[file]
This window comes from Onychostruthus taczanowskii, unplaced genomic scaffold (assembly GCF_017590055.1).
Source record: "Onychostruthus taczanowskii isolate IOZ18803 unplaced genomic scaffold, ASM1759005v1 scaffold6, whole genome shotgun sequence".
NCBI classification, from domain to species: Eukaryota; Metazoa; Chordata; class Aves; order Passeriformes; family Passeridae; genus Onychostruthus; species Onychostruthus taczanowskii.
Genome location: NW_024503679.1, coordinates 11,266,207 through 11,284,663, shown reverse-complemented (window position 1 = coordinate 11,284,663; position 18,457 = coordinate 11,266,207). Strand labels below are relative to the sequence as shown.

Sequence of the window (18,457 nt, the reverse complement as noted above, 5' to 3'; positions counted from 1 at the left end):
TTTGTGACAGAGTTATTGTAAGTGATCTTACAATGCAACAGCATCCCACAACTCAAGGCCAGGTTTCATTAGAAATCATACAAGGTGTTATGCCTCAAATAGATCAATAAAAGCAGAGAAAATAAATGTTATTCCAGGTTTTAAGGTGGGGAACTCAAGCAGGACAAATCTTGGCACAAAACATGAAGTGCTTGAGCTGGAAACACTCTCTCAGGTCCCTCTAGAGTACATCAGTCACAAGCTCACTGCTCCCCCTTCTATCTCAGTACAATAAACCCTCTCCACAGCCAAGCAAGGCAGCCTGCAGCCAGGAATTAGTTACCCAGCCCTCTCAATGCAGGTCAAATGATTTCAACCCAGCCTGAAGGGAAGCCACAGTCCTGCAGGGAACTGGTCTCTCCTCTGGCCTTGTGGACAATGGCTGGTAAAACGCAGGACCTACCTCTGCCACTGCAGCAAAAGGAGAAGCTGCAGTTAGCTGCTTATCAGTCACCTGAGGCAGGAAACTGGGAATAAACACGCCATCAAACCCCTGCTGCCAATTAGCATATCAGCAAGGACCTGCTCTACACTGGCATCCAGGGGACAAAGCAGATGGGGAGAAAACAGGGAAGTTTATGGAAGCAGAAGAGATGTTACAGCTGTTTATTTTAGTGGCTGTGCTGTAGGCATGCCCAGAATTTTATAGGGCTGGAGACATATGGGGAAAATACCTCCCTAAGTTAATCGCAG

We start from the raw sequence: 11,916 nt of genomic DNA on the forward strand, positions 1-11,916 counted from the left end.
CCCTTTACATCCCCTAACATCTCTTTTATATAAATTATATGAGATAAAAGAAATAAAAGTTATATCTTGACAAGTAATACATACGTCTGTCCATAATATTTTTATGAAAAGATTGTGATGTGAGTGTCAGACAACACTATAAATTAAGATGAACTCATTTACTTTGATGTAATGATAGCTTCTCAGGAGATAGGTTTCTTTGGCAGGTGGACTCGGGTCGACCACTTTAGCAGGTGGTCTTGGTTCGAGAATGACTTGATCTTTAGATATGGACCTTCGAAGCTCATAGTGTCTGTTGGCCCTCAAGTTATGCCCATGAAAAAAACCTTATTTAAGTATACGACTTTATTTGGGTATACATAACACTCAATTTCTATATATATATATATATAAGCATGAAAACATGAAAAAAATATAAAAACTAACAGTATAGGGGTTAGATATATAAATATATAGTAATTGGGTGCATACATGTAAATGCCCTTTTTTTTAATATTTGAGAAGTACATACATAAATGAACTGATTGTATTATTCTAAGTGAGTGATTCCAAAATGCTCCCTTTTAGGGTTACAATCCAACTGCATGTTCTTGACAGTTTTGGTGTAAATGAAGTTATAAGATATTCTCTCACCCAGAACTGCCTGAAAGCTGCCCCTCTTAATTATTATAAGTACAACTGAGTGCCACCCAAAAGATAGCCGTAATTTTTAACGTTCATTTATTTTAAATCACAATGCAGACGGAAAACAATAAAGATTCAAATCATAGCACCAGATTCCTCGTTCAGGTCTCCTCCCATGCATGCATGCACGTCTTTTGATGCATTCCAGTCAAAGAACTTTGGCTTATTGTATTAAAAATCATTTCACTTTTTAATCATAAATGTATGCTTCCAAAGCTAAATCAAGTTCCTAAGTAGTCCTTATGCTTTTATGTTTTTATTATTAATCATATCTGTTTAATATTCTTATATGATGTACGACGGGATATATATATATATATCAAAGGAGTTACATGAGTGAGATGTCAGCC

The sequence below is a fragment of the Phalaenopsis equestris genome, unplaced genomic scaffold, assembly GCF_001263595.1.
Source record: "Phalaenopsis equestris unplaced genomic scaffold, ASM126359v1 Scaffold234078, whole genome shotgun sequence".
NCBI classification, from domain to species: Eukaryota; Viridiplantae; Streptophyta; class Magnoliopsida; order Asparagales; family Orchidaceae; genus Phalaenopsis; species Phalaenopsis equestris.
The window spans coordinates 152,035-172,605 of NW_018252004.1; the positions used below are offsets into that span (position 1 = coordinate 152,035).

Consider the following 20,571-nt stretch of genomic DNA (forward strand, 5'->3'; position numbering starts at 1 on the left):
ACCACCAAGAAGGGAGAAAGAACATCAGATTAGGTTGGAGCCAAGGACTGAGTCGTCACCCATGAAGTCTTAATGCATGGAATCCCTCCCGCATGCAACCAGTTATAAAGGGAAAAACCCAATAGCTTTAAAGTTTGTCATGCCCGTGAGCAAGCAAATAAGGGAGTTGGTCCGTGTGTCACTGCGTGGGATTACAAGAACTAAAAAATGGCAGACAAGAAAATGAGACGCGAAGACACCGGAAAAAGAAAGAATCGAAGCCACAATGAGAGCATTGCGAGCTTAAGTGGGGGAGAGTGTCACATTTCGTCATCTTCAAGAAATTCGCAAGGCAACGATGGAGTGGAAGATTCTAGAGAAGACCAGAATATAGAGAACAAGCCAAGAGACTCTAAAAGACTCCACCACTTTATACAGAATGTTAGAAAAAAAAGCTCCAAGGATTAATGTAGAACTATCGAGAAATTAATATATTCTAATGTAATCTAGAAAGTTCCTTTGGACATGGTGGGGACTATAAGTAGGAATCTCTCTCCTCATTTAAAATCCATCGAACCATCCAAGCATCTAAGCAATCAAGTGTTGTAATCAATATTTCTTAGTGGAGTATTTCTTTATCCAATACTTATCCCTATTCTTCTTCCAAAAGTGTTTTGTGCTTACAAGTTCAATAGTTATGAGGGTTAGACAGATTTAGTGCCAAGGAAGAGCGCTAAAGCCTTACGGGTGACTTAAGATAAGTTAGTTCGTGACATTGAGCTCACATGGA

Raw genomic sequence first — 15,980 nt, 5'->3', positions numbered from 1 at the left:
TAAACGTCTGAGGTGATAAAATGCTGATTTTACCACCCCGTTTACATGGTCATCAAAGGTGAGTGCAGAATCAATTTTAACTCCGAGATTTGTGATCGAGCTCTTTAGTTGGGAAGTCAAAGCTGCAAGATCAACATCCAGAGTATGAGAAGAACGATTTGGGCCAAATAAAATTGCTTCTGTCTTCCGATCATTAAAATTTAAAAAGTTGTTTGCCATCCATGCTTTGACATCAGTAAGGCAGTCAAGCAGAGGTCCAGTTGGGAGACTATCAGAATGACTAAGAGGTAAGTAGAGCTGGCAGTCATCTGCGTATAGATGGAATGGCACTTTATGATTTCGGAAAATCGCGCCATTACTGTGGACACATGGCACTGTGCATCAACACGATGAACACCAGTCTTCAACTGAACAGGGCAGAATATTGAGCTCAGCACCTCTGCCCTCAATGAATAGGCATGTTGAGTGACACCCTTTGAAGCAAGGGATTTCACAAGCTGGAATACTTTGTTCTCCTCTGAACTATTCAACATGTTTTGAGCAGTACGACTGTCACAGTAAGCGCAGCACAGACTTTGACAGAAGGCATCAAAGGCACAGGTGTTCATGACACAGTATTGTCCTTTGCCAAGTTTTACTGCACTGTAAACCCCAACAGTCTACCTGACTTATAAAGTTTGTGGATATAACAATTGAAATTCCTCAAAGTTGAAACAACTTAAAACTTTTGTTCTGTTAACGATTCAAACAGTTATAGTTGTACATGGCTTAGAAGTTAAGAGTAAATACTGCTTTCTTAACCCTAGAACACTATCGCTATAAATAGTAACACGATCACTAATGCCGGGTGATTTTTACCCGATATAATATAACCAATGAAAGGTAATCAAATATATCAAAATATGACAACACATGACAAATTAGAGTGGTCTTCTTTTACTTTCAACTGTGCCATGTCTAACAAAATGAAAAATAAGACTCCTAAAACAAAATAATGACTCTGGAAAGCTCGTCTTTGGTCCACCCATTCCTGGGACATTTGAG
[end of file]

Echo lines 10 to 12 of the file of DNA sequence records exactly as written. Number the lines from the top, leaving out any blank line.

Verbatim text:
Source record: "Phalaenopsis equestris unplaced genomic scaffold, ASM126359v1 Scaffold234078, whole genome shotgun sequence".
NCBI classification, from domain to species: Eukaryota; Viridiplantae; Streptophyta; class Magnoliopsida; order Asparagales; family Orchidaceae; genus Phalaenopsis; species Phalaenopsis equestris.
The window spans coordinates 152,035-172,605 of NW_018252004.1; the positions used below are offsets into that span (position 1 = coordinate 152,035).